Spark me up

C Plus strives to go where no Sacramento emcee has gone before

A for effort: Inside a Midtown studio, C Plus gets inspired and works on his forthcoming full-length.

A for effort: Inside a Midtown studio, C Plus gets inspired and works on his forthcoming full-length.

Photo By SHOKA

“He’s the hottest rapper in Sacramento right now!” proclaimed A.V. as he introduced C Plus, one of 10 rap artists performing at the Colonial Theatre earlier this year. A.V. was a bit biased: He was not only the evening’s host, but also is part of C Plus’ crew, Live at the Dojo.

But C Plus has legitimate buzz, too: His latest mix tape, All on Me, received a major plug from 2DopeBoyz, one of the Internet’s most popular hip-hop blogs. And he had just opened for weed-rap scion Curren$y in San Francisco.

At the Colonial, C Plus freestyled over the instrumental from Promoe’s indie classic “Off the Record” as the crowd drifted in the front. “I’m just coming onstage and representing for y’all,” he said while bounding across the stage, trying to hype the crowd during a truncated 10-minute set.

Unfortunately, the audience was all rapped out. C Plus was the sixth performer in a little over an hour, and with most of the crowd reserving its last bit of energy for the night’s headliner, L.A. blog phenom Dom Kennedy, he only elicited curious stares. Even an inspired rewrite of Wiz Khalifa’s “Black and Yellow” into the Sacramento pride anthem “Black and Purple” drew scattered applause. “If you can’t support where you from,” said C Plus before he walked off the stage, “what will you support?”

Days later at his house in south Sacramento, C Plus, whose real name is Chaz Wheeler and is originally from Natomas, waxes philosophically about the concert. “You have this new generation of the hip-hop fan,” starts the 23-year-old emcee. “They’re high out of their mind. They’re head-to-toe branded-out in all the new street wear. … But they don’t know about call-and-response.”

“I remember coming up. I would go see the CUF, the Cawz, Righteous Movement—real hip-hop. They do call-and-response, they had good stage cadence, and you felt them. Now, everybody’s too cool to be into a show.”

It didn’t help that the concert’s promoters, local clothier Foreber Robin and local rap clique Fly High, allotted the performers a mere 10 minutes apiece. Then again, assembling an entertaining hip-hop show these days is a thankless task, what with so many rappers assaulting e-mail accounts, websites, blogs and human ears with their mix tapes, MP3s, freestyles and demos. (Andrew “Noz” Nosnitsky from pioneering blog once compared emcees to “fruit flies.”)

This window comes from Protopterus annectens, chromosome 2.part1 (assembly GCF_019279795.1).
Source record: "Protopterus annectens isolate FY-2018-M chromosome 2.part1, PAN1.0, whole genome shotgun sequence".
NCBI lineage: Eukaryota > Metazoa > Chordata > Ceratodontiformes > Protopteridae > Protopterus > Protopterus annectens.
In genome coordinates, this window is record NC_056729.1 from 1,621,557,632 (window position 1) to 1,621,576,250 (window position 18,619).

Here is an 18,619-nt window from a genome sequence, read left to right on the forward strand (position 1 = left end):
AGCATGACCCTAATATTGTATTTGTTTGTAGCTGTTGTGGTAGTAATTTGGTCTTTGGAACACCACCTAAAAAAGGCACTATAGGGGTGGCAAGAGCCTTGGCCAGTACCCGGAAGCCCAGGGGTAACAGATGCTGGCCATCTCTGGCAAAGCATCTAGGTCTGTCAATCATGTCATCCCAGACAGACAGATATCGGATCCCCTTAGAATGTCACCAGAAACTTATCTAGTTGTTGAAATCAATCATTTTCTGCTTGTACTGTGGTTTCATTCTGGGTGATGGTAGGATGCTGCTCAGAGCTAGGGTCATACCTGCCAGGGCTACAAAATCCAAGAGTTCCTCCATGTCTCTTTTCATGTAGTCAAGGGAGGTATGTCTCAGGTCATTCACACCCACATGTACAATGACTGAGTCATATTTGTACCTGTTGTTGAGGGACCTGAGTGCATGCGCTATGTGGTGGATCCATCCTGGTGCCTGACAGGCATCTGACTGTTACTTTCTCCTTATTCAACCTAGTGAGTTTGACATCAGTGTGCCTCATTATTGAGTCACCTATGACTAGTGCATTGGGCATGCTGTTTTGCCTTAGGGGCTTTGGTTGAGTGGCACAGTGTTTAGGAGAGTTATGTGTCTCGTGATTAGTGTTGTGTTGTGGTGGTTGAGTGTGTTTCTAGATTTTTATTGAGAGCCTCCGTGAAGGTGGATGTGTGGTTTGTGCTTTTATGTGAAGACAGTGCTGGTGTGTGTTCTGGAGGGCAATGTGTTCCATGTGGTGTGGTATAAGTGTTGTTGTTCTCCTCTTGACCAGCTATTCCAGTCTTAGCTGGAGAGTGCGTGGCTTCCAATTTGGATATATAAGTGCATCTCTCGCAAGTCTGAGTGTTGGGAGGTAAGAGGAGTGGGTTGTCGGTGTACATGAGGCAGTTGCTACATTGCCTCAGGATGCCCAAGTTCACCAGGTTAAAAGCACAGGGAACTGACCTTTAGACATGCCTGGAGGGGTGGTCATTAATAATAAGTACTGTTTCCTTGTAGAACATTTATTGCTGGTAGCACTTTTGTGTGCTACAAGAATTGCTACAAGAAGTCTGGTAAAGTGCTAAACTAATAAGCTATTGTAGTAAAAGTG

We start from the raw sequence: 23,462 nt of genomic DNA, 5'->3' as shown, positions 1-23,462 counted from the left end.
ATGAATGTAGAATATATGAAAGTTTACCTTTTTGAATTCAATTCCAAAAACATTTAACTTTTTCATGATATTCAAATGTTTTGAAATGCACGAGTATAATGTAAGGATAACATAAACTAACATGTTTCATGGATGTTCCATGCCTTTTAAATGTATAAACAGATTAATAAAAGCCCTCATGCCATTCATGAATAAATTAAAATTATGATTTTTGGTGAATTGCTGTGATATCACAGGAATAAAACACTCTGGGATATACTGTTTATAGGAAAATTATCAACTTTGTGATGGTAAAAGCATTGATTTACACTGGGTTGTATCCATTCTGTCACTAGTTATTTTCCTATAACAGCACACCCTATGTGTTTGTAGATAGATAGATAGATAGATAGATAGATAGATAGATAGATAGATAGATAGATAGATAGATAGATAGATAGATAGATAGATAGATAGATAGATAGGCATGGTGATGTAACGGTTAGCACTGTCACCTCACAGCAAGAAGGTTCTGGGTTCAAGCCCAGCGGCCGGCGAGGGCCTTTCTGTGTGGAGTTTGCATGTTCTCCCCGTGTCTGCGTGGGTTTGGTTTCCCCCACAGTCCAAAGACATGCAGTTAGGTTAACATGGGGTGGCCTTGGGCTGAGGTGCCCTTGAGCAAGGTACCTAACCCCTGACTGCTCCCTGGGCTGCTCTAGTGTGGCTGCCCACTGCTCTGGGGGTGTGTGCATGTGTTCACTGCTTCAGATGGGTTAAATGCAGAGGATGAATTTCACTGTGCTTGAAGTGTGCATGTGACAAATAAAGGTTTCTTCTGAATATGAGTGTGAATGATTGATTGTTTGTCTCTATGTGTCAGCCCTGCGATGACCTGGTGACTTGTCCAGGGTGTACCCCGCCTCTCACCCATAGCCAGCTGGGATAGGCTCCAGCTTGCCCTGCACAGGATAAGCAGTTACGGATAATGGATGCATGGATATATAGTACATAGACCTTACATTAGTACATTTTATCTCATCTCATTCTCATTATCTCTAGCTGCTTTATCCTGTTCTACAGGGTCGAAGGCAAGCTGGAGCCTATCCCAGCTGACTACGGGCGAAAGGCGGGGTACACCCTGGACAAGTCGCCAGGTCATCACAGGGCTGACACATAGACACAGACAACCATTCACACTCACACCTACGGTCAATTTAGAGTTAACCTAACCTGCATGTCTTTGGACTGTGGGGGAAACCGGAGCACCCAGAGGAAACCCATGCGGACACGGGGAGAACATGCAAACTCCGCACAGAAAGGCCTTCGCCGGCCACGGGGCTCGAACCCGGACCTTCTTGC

Photo By Shoka

Every musician is doing the same thing, sure, but rock bands can play their instruments and electronic producers can deejay. What do rappers do? A lot of talking shit, usually. Even Sacramento has dozens of entrants, all of them swagged out in designer T-shirts and limited-edition sneaks, just like their prospective listeners. “There’s a million rappers,” C Plus admits.

These are steep odds to overcome, but C Plus is confident he can make an impact. “If I were to stop rapping now,” he says, “it would be like spitting on all the sacrifices I made. Like, oh, I just wasted the past four years of my life.”

But as it goes with any fledging artist, an extended conversation about his career inevitably turns to making it big: How he’s going to do it, whether he can do it, et cetera. It’s like dream mining. “I feel like I’m doing something, not only because I’ve gotten blog placements, but because I’m making an effort,” he explains.

C Plus has been a part of the Sacramento scene since his late teens, when he was a member of State Cap. and the Wu-Tang-like posse Neighborhood Watch. His current venture is Live at the Dojo, a record label and brand-marketing firm that includes his manager Shaka Haynes, Allowicious “A.V.” Vanguard, and videographer/Web designer Bossie.

C Plus has released several mix tapes in the past two years, All on Me being his most widely distributed to date. Most of the collection features raw freestyles over popular rap instrumentals, but its best track, “There You Go,” is an original song. “Champagne spilling / merlot overload / never doing just enough, homie, I overflow,” he raps, over a sunshine beat from DJ Flow. “It’s the glitz, it’s the glamour / I promise I won’t fuck it up like Hammer.”

He claims to make “oatmeal rap—music that’ll stick to your ribs” and continues to hone his craft. Currently, he’s working on his first full-length, All City. However, he jokingly confides, “We’re calling it a street album, because when I get signed to Def Jam and Jay-Z executive-produces my album, that’ll be the album.

“When I get the look, and the attention I deserve, then we’ll call it an album.”

In early November, Live at the Dojo released a video for the first single from All City. The song’s title, “Captain Kirk,” is a nod to the popular slang term “Beam me up, Scotty,” as in getting outer-space high, and the clip features sumptuous images of weed porn as C Plus’ crew partakes in smoking sessions.

At one point, C Plus hugs a concession vending machine, overcome with love for the munchies. “I get ’em lifted with the pen / So what I’m scriptin’ be a hymn / What I’m spittin’ be a gem,” he raps with lyrical slickness. “Roll up, man. I’m finna Kirk out.”

It sounds pretty good.